All three phones are equipped with micro-usb charging ports, so if you were hoping to move over to USB-C (which charges devices faster), you’ll have to look elsewhere. Thankfully, none of the phones has ditched the 3.5mm headphone socket, so you can still use your existing headphones with them.
Screen and display
While the build of these phones is able to compete with their top-of-the-range counterparts, there’s a marked drop in screen quality. All three displays have resolutions of 1,280 x 720 pixels. Still, the Samsung Super AMOLED panel is rich and vivid, covering 98.5% of the SRGB standard colour palette and the Nokia 5 does almost as well in this test, managing 92.8%. However, the Moto E4 trails far behind with only 75.7% coverage.
The Nokia 5 is the best for reading in glaring sunlight and has a maximum brightness of 578cd/m2 (candles per square metre), which is one of the brightest screens we’ve ever seen. To put this in context, the maximum brightness of the Moto E4 is 386cd/m2 and Samsung’s is even less impressive at 300cd/m2. This is on the low side and means it wouldn’t be ideal for outdoor use in very bright sunlight, although it’s passable.
Build and screen quality is fairly even between the phones but their performance is noticeably affected by price
While build and screen quality is fairly even between the three phones in this test, the difference in their performance is noticeably affected by price. The most expensive of the three – the Samsung Galaxy J5 – did the best in our tests, helped along by its dual-core Exynos 7870 processor and 2GB of memory. In Geekbench 4’s multi-core test, it scored 3,736, which is an increase of almost 50% over the results we saw with last year’s model. It impressed in single-core performance, too, scoring a total of 800.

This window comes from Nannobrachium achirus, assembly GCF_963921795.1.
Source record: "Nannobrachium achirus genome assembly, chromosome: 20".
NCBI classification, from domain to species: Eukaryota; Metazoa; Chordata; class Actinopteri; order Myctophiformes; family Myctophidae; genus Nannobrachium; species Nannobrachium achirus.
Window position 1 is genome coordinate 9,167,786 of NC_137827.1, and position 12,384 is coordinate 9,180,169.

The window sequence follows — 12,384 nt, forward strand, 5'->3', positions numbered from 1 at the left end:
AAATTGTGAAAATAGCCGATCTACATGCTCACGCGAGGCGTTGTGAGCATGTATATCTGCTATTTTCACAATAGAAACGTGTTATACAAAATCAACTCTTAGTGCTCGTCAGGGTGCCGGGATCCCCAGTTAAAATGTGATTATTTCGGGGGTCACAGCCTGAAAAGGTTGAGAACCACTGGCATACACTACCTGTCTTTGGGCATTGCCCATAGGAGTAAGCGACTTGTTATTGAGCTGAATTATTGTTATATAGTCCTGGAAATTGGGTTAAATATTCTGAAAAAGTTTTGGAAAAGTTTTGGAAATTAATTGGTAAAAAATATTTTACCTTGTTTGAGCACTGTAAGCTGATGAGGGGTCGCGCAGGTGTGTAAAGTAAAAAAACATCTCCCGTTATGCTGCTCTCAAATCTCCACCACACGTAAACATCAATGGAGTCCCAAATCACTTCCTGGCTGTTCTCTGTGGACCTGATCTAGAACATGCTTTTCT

The Nokia 5’s eight-core 1.4GHZ Snapdragon 430 processor and 2GB of RAM sound impressive but it failed to match the performance of the J5, scoring 2,845 in the multi-core test and 669 in the single-core test.
The Moto E4 is the cheapest of the three by some margin and only managed a result of 1,529 in the multi-core test and a single-core result of 555. It, too, comes with 2GB of RAM but has a less-impressive quad-core Mediatek MT6737 processor.
Interestingly, we didn’t get the same order of results when running our 3D-gaming tests, where the Nokia 5 produced the best results, running the Gfxbench Manhattan 3.0 on-screen test at 14fps (frames per second). This isn’t fast enough to seamlessly run the most demanding 3D games but it’s impressive for a phone of this price and it knocked the Samsung’s Galaxy J5 into second place with its 10fps result in the same test. Bringing up the rear again was the Moto E4, which only managed 5fps, although it’s still fine for running most casual games.